Gilead Sciences Invests US$4 Million in Global Fight Against Viral Hepatitis

16 April 2024 | Tuesday | News

Gilead Sciences, Inc. (Nasdaq: GILD), announced a global distribution of US$4 million through its ALL4LIVER Grant ("Grant") to support community-backed innovative projects associated with hepatitis B (HBV), hepatitis C (HCV), and hepatitis D (HDV) in conjunction with the World Hepatitis Summit ("Summit"). An official announcement was made at a Gilead-hosted symposium titled "Partnering for Global Health Equity: Case Studies from Around the World," held during the World Hepatitis Summit ("Summit") in Lisbon from 9th to 11th April, 2024.
Image Source : Public Domain

Image Source : Public Domain

  • Gilead Awards US$4 Million Globally (Excluding the United States) Through the Gilead ALL4LIVER Grant 


  • World Hepatitis Alliance Supports Global Expansion of Gilead ALL4LIVER Grant by Joining Grant Review Committee 


  • South Korea's Association of Liver Patients and Survivors and the Taiwan region's Taiwan Formosa Cancer Foundation Receive the Grant to Launch Innovative Projects Addressing Viral Hepatitis in The Region 

Out of 71 organizations awarded the 2023 Grant, 10 are from Asia including Association of Liver Patients and Survivors based in South Korea and Taiwan Formosa Cancer Foundation based in the Taiwan region, among others. These recipients are selected by an independent external review panel of global experts, including the World Hepatitis Alliance ("WHA"). This collaboration extends WHA's longstanding partnership with Gilead to further the Grant's ambition of supporting community-led efforts and catalyzing viral hepatitis elimination efforts.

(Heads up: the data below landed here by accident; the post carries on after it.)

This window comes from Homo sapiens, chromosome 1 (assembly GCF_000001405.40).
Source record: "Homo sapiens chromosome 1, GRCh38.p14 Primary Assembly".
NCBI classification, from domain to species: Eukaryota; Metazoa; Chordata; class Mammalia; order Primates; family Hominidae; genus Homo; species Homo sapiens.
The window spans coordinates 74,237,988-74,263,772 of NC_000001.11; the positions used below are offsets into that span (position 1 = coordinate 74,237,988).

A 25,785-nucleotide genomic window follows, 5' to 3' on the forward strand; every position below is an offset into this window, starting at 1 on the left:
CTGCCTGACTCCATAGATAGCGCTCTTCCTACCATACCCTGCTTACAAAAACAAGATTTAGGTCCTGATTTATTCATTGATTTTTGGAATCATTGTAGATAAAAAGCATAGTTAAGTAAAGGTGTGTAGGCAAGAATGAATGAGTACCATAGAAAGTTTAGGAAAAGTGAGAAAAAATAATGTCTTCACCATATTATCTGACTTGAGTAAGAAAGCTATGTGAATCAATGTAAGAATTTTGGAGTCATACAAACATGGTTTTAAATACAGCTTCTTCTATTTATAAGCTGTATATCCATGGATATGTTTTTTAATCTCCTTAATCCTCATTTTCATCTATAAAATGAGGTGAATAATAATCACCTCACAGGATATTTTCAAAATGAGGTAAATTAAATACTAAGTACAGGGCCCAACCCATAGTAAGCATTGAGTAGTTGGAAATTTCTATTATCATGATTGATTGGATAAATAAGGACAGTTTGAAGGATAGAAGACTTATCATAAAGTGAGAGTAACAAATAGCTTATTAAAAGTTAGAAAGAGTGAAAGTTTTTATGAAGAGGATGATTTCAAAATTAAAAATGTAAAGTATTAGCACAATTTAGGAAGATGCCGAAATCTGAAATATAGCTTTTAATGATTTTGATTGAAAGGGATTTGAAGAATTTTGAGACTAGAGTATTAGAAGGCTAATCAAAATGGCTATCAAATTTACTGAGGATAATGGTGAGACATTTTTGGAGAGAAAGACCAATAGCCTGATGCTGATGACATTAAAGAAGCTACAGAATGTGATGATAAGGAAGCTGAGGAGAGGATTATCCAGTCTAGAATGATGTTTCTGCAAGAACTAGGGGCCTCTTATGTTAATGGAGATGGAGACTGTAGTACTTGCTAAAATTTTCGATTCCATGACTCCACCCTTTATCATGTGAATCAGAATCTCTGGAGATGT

The Western Pacific accounts for 40 per cent of all chronic viral hepatitis cases worldwide, with 108 million people living with HBV and 14.4 million HCV.[1],[2] It is estimated approximately 15–20% of the adults are carriers of HBV and 2–5% are infected with HCV in the Taiwan region.[3],[4] According to the Taiwan region's cancer registry, about 47% of liver cancers are caused by chronic HBV and 33% by chronic HCV respectively.[5] Approximately 60%–80% of all liver cancer and cirrhosis incidences in South Korea are reportedly due to chronic HBV, while 10%–20% are due to HCV. [6],[7] The data demonstrates that to achieve viral hepatitis elimination in the region, addressing the unmet needs associated with viral hepatitis is crucial. The grant funding will empower the two organizations to launch innovative projects aimed at driving testing, improving linkage to care, and elevating viral hepatitis on the public health agenda.

Association of Liver Patients and Survivors, a volunteer-led and run organization in South Korea, will utilize the funding to sustain the "Happiness Sharing" periodicals. The initiative aims to heighten public awareness, promote early detection, and instill a culture of proactive management for HBV, with inputs from patients and healthcare professionals. The other grantee, Taiwan Formosa Cancer Foundation, plans to leverage their established mechanisms for sharing and exchanging of information and implementing cooperative programs to become a trusted source of information and complement national health systems to benefit more patients. The campaign will leverage online and offline channels to provide easily understandable health information and share inspiring patient stories, uplift health literacy and reduce cancer incidence and mortality through public education.